A Silver Lining to Blount’s Infamous Punch - Lost Lettermen


A Silver Lining to Blount’s Infamous Punch


By Chris Mahr

Has it really been four years and change since LeGarrette Blount, then a running back at Oregon, sealed his place in YouTube infamy?

In an instant, Blount went from being a preseason candidate for the Walter Camp and Doak Walker Awards - not to mention one of the stars of a Ducks team with national championship aspirations - to Public Enemy No. 1. That’s all the time it took for Blount to connect with a blindside punch to the jaw of Boise State DE Byron Hout after Hout taunted Blount following the Broncos’ 19-8 victory in September 2009.

Hout’s goading of Blount notwithstanding, there was no defending how Blount responded. (Hout’s purported taunt was, “How’s that for an a**-whoopin’?”, which would’ve been a direct response to Blount’s pregame talk of how the Ducks “owed [Boise State] an a**-whoopin” as payback for a hard-fought loss the year before.) Blount’s college career was ruined and his NFL prospects greatly diminished by dreaded “character issues.”

In the days and weeks after that infamous punch, if you had predicted that LeGarrette Blount would one day be an X-factor in an NFL conference title game, people would have thought you were crazy. Yet that’s exactly who Blount is at the present moment, the battering ram running back for a suddenly fearsome New England Patriots rushing attack.

Curious about how and why that’s happened? Take a look at the fallout from that Thursday night in Boise 52 months ago.

When Blount arrived at Oregon prior to the 2008 season, he already had a chip on his shoulder. Both Rivals and Scout.com graded him as a mere two-star prospect coming out of high school in Florida. He couldn’t even walk on at the college of his choice, Auburn, because he didn’t qualify academically.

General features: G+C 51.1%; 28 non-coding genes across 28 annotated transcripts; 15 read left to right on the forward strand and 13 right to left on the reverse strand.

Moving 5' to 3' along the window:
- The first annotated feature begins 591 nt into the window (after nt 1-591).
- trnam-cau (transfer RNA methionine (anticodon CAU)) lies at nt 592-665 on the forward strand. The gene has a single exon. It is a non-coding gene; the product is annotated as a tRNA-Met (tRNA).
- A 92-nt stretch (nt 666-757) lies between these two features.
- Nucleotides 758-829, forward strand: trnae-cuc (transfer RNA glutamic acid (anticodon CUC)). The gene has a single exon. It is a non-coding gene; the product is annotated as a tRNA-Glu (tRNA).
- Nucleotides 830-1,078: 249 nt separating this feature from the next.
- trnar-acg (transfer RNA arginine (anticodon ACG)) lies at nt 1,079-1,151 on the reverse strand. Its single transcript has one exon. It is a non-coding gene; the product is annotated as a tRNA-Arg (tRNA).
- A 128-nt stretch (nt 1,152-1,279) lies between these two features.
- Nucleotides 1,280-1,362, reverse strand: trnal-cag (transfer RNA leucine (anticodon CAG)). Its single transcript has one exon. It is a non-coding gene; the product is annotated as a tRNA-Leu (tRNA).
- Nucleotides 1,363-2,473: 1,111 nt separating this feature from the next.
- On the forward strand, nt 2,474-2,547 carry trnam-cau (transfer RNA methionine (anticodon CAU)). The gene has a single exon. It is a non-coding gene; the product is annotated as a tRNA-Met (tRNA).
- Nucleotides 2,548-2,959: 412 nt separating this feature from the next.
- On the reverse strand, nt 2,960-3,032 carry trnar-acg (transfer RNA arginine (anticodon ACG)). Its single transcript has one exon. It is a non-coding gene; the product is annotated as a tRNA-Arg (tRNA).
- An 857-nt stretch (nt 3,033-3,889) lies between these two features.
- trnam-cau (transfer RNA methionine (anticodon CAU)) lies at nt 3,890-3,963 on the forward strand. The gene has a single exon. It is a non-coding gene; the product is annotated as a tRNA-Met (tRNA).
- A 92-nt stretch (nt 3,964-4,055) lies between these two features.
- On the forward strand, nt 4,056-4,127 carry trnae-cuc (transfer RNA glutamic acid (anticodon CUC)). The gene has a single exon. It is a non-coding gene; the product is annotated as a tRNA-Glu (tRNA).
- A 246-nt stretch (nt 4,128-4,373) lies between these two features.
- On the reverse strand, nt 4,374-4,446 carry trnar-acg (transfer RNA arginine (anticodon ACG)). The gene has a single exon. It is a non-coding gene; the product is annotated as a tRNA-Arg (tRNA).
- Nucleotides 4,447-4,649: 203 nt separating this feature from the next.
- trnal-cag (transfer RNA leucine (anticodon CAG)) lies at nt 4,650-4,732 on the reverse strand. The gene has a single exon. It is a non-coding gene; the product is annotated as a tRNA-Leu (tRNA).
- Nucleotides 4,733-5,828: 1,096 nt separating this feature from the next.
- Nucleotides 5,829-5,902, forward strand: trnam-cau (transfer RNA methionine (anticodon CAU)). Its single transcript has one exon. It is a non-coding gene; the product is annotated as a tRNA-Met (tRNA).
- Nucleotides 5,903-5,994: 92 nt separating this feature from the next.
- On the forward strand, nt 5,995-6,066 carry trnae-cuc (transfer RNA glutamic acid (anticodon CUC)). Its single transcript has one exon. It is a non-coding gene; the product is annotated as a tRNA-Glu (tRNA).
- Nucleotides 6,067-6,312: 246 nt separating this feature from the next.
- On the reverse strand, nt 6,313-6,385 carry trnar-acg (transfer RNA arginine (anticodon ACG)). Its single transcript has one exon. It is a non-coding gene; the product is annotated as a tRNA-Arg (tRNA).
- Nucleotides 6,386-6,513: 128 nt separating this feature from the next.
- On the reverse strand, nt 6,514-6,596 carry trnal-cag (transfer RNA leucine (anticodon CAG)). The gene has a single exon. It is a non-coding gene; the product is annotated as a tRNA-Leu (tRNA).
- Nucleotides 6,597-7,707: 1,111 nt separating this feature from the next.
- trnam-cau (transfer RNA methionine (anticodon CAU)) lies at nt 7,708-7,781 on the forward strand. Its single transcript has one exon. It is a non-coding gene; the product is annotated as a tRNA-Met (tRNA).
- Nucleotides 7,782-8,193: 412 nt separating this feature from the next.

After two strong years at East Mississippi Community College, Blount rumbled for 1,002 yards and 17 TDs during that first season in Eugene. But it didn’t come easy, as he clashed with head coach Mike Bellotti several times during the year. In fact, one of Bellotti’s last moves as HC before stepping down in March 2009 was to indefinitely suspend Blount for a “failure to fulfill team obligations.”

Blount was reinstated by Bellotti’s successor, Chip Kelly, a month later. But as evidenced by what transpired after the Boise State game, he wasn’t a completely changed young man. In a strange way, he needed to know what it was like if football was taken away from him to truly shape up. He needed a come-to-Jesus moment - which is exactly what “The Punch” provided.

Two days after the incident, Blount - having been suspended for the remainder of the 2009 season by Kelly - apologized over the phone both to Hout and Boise State head coach Chris Petersen. Roughly a month after that, he apologized to the Oregon community via a letter in the school’s newspaper, the Daily Emerald.

All of which contributed to Kelly’s decision to reinstate Blount in mid-November 2009. But by then, LaMichael James had taken the Ducks’ starting RB job and run away with it, rendering Blount a backup for the rest of the season. As expected, Blount went undrafted the following spring.

Put yourself in Blount’s shoes for a moment. You still carry that aforementioned chip on your shoulder, due to both how you got to Oregon and how unfairly fleeting your success was. The big difference from before, however, is that you’ve been humbled. You learn to use that chip on your shoulder to your advantage while simultaneously not allowing it to be detrimental to your reputation.

It’s what allowed Blount to rush for over 1,000 yards in his 2010 rookie season with the Tampa Bay Buccaneers, just the second undrafted rookie running back in NFL history to do so. It’s what kept Blount from self-destructing after injuries (in 2011) and the emergence of Doug Martin (in 2012) knocked him from the Bucs’ No. 1 RB spot. It’s what kept him hungry and prepared if/when the Patriots needed him to step up, however unlikely that seemed at the start of this season.

“The Punch” remains an inexcusable moment from Blount’s life. But as it turns out, the fall-out from it - and how Blount dealt with it - was exactly what his life and career needed.

Chris Mahr is the managing editor of Lost Lettermen. His column appears Tuesdays and Thursdays. You can follow him on Twitter at @CMahrtian.

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